New rule from U.S. Fish and Wildlife helps conserve Southern species from climate change
WASHINGTON– This week U.S. Fish and Wildlife Service published new rules on where the agency can reintroduce threatened and endangered species into the wild. Those changes will help the agency manage imperiled wildlife in the face of threats from climate change.
Climate change alters Southern habitats and forces many species to migrate to new areas. Previously, U.S. Fish and Wildlife only reintroduced so-called “experimental” populations of threatened and endangered species into their “historic range” or the geographic area a species was believed to previously occupy. This change means species can be introduced to new areas beyond their historic habitat—an essential tool for recovery as habitat is lost and altered, including from climate change.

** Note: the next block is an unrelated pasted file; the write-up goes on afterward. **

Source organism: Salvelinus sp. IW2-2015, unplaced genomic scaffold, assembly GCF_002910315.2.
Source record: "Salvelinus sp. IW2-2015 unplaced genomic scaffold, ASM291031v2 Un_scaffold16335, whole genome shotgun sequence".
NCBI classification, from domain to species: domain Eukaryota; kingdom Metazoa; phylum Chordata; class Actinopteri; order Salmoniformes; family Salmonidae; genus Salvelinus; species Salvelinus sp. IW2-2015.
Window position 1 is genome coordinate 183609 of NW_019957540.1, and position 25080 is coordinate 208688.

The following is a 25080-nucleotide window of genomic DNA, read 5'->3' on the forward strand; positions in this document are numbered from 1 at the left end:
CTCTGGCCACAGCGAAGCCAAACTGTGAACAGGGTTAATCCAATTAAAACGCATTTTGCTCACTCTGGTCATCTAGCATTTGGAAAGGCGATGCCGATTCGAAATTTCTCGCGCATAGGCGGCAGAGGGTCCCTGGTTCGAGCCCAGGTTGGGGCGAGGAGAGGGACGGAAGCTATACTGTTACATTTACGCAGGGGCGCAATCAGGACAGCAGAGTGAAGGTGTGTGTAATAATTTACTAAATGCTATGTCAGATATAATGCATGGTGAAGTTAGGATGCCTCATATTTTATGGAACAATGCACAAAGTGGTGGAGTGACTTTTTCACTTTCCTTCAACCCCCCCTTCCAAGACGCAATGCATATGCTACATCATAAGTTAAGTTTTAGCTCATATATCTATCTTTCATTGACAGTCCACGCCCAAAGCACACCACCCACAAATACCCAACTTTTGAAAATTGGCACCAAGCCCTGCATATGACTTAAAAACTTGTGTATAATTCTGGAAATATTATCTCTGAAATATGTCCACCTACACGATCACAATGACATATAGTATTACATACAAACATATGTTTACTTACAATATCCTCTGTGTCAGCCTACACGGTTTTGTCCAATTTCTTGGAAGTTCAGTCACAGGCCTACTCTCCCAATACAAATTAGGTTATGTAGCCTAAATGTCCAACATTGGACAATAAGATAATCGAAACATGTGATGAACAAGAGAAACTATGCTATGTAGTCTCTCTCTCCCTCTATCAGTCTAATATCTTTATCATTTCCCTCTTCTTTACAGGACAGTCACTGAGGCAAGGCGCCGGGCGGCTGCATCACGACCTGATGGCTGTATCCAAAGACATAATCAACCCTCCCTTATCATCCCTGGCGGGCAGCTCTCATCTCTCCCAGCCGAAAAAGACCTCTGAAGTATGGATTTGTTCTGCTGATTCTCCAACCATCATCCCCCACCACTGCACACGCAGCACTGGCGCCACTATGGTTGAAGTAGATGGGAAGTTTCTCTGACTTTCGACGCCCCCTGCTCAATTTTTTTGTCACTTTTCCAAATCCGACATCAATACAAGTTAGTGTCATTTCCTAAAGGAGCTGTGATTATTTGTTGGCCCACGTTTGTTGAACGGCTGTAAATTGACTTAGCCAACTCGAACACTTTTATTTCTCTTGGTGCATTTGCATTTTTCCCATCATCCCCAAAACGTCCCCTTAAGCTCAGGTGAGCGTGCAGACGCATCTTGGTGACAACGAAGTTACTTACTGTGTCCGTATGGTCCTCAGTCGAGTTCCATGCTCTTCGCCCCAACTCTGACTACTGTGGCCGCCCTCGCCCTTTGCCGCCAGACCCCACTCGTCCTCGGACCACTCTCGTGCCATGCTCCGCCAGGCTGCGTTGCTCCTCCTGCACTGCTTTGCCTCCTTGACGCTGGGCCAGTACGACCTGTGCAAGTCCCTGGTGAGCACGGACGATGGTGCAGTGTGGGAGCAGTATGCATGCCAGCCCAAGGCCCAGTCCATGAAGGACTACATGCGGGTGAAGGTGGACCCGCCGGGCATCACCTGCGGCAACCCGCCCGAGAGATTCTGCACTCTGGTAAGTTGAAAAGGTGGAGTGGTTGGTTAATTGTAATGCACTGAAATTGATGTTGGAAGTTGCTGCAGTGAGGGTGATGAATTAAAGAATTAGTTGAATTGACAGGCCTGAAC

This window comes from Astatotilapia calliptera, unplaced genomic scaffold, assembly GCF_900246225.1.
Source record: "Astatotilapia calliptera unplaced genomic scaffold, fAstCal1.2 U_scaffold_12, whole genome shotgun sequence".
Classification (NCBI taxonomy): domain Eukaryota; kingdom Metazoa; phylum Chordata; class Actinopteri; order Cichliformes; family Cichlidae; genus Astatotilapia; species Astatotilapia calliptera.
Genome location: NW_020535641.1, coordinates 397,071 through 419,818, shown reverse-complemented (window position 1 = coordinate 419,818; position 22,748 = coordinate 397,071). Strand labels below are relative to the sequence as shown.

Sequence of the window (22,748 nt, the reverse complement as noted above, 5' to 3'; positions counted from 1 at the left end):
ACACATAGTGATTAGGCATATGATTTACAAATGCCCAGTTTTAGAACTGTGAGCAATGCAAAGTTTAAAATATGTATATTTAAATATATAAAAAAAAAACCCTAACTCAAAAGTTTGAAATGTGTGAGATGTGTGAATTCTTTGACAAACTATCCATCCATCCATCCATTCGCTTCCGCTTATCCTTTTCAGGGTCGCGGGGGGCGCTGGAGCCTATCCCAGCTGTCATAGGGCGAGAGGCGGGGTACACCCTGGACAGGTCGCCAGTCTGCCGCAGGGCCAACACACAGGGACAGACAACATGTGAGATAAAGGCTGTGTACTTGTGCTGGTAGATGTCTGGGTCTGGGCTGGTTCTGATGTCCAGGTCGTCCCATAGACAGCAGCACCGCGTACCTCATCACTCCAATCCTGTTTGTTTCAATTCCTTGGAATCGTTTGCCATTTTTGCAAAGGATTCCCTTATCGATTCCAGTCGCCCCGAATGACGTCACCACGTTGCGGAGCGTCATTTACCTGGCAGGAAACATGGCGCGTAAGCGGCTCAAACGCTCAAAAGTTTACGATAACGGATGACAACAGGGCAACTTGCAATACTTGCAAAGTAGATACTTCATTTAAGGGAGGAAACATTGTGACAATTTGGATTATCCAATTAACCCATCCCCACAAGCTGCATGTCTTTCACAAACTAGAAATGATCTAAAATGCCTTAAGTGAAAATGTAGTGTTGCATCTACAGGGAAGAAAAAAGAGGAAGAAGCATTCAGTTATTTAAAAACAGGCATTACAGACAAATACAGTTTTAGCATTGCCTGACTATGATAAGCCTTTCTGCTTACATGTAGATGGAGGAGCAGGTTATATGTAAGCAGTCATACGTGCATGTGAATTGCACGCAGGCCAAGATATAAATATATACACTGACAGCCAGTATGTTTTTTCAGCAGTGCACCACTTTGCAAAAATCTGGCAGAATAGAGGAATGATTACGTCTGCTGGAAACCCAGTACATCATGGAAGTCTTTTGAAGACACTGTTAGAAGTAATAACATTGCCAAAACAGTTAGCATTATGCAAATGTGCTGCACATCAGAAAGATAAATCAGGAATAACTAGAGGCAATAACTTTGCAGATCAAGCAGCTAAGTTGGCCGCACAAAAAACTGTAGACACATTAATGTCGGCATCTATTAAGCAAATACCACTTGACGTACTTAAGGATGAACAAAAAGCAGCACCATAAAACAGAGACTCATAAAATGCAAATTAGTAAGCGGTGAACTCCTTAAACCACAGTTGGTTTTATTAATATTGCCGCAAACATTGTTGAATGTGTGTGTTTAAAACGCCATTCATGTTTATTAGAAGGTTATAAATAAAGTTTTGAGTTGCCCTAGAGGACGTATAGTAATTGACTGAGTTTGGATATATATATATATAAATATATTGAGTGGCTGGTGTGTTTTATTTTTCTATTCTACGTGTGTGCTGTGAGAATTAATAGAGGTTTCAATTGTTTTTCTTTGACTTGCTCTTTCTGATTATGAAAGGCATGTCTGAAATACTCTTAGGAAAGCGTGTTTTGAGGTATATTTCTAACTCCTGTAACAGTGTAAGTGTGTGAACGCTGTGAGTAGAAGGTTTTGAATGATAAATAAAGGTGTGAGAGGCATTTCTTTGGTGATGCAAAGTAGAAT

“This is an incredible step to help conserve Southern wildlife that are losing their habitat to impacts like rising seas and migrating forests,” said Ramona McGee, leader of the Southern Environmental Law Center’s Wildlife Program. “We applaud the Service for making this critical change to help protect our region’s unique biodiversity from climate change threats that are rapidly impacting Southern habitat.”
U.S. Fish and Wildlife’s final rule includes changes suggested by SELC in comments submitted on behalf of a coalition of 24 conservation groups last year, including how best to characterize suitable habitat for reintroductions.
From imperiled mussels and fish to rare birds, more than half of the experimental populations of species in the U.S. call the South home. Most of these vulnerable animals live in our streams and rivers. The Southeast is home to some of the most biologically diverse river systems in the United States.
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